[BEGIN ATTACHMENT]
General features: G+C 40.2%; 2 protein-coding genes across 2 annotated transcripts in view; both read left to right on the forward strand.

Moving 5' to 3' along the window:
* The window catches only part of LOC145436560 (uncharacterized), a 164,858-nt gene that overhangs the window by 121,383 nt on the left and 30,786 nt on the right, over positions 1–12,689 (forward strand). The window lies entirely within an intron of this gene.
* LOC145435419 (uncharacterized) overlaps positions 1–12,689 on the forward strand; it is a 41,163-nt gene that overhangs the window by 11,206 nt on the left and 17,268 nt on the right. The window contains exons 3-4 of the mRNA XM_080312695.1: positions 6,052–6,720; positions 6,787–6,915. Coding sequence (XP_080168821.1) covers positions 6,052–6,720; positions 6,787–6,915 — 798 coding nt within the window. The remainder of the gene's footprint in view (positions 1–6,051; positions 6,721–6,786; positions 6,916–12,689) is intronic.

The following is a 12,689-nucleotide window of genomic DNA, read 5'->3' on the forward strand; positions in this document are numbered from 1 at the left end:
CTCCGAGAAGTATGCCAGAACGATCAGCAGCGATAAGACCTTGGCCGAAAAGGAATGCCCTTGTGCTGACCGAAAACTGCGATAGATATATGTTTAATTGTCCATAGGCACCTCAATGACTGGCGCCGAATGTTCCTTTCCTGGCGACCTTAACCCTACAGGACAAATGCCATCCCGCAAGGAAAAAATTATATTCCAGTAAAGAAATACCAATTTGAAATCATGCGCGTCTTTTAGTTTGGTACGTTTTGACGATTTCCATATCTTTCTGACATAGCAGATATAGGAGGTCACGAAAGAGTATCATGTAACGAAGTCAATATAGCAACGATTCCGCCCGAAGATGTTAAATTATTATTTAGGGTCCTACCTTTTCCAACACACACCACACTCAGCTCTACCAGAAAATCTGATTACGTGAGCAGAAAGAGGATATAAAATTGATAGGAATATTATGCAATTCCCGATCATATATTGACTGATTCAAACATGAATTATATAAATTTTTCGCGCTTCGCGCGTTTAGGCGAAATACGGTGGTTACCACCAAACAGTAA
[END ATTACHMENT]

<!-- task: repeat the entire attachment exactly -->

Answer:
General features: G+C 40.2%; 2 protein-coding genes across 2 annotated transcripts in view; both read left to right on the forward strand.

Moving 5' to 3' along the window:
* The window catches only part of LOC145436560 (uncharacterized), a 164,858-nt gene that overhangs the window by 121,383 nt on the left and 30,786 nt on the right, over positions 1–12,689 (forward strand). The window lies entirely within an intron of this gene.
* LOC145435419 (uncharacterized) overlaps positions 1–12,689 on the forward strand; it is a 41,163-nt gene that overhangs the window by 11,206 nt on the left and 17,268 nt on the right. The window contains exons 3-4 of the mRNA XM_080312695.1: positions 6,052–6,720; positions 6,787–6,915. Coding sequence (XP_080168821.1) covers positions 6,052–6,720; positions 6,787–6,915 — 798 coding nt within the window. The remainder of the gene's footprint in view (positions 1–6,051; positions 6,721–6,786; positions 6,916–12,689) is intronic.

The following is a 12,689-nucleotide window of genomic DNA, read 5'->3' on the forward strand; positions in this document are numbered from 1 at the left end:
CTCCGAGAAGTATGCCAGAACGATCAGCAGCGATAAGACCTTGGCCGAAAAGGAATGCCCTTGTGCTGACCGAAAACTGCGATAGATATATGTTTAATTGTCCATAGGCACCTCAATGACTGGCGCCGAATGTTCCTTTCCTGGCGACCTTAACCCTACAGGACAAATGCCATCCCGCAAGGAAAAAATTATATTCCAGTAAAGAAATACCAATTTGAAATCATGCGCGTCTTTTAGTTTGGTACGTTTTGACGATTTCCATATCTTTCTGACATAGCAGATATAGGAGGTCACGAAAGAGTATCATGTAACGAAGTCAATATAGCAACGATTCCGCCCGAAGATGTTAAATTATTATTTAGGGTCCTACCTTTTCCAACACACACCACACTCAGCTCTACCAGAAAATCTGATTACGTGAGCAGAAAGAGGATATAAAATTGATAGGAATATTATGCAATTCCCGATCATATATTGACTGATTCAAACATGAATTATATAAATTTTTCGCGCTTCGCGCGTTTAGGCGAAATACGGTGGTTACCACCAAACAGTAA